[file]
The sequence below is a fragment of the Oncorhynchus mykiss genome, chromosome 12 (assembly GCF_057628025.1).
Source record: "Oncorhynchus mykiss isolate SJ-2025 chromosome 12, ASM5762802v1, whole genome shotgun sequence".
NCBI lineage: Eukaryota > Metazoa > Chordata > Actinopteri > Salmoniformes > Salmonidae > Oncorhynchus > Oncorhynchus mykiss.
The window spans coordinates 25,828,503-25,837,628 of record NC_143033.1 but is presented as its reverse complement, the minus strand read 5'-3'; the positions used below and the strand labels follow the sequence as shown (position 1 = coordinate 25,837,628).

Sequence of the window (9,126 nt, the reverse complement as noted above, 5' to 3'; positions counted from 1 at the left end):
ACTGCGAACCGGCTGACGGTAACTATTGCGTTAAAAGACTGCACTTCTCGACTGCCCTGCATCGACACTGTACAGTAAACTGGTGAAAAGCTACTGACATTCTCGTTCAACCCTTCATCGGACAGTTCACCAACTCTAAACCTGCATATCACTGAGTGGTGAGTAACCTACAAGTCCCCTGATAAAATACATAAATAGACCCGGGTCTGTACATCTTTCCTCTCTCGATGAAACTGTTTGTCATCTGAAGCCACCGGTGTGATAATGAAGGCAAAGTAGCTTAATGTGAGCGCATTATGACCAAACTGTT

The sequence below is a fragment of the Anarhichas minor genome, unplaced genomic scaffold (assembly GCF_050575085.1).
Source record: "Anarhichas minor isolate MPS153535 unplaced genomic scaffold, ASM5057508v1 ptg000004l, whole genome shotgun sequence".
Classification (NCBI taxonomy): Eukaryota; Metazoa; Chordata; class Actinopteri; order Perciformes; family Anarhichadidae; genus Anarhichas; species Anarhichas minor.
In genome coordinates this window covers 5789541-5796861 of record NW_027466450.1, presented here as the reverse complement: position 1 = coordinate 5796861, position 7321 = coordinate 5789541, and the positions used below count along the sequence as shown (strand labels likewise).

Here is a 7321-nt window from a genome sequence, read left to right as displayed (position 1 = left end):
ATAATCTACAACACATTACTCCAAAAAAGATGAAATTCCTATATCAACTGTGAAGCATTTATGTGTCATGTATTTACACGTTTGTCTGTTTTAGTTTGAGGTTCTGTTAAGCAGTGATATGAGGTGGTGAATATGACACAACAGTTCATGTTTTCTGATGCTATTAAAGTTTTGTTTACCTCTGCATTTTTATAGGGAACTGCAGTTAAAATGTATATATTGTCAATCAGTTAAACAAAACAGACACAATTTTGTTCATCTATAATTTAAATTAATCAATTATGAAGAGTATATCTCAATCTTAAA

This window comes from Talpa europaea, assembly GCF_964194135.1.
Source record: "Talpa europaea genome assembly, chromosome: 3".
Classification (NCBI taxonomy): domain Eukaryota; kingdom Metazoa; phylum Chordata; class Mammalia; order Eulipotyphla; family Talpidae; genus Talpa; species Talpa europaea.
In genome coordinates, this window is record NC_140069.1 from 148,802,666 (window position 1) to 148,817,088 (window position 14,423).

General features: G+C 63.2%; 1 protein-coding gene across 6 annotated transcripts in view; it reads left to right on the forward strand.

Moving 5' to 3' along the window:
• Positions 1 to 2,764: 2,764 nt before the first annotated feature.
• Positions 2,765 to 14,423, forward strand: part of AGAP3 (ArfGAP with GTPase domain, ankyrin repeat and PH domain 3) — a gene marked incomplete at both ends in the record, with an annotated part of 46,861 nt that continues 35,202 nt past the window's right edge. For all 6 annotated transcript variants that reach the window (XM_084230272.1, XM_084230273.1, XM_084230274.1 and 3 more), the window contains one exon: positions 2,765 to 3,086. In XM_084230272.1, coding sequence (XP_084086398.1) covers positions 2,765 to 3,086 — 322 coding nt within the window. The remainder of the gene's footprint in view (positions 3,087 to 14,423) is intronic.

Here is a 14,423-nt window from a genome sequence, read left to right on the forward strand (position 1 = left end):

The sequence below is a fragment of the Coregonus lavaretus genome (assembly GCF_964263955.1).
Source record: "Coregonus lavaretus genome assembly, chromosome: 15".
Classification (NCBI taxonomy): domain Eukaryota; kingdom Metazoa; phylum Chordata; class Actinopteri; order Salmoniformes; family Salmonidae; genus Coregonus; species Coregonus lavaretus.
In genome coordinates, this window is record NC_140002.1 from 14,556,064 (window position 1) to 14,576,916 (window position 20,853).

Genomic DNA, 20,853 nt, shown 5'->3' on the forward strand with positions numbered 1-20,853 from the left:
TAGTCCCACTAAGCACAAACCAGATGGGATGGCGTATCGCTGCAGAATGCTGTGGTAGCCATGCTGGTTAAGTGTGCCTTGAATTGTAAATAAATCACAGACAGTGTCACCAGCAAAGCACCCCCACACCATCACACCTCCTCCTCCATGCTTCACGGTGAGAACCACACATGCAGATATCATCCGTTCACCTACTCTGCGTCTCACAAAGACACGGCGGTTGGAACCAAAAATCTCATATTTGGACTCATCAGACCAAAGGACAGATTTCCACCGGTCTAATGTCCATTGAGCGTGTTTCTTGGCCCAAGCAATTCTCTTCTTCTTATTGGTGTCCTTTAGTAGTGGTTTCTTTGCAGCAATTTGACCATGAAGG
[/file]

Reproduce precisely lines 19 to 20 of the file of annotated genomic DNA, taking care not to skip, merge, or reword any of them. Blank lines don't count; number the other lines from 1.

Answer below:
• Positions 1 to 2,764: 2,764 nt before the first annotated feature.
• Positions 2,765 to 14,423, forward strand: part of AGAP3 (ArfGAP with GTPase domain, ankyrin repeat and PH domain 3) — a gene marked incomplete at both ends in the record, with an annotated part of 46,861 nt that continues 35,202 nt past the window's right edge. For all 6 annotated transcript variants that reach the window (XM_084230272.1, XM_084230273.1, XM_084230274.1 and 3 more), the window contains one exon: positions 2,765 to 3,086. In XM_084230272.1, coding sequence (XP_084086398.1) covers positions 2,765 to 3,086 — 322 coding nt within the window. The remainder of the gene's footprint in view (positions 3,087 to 14,423) is intronic.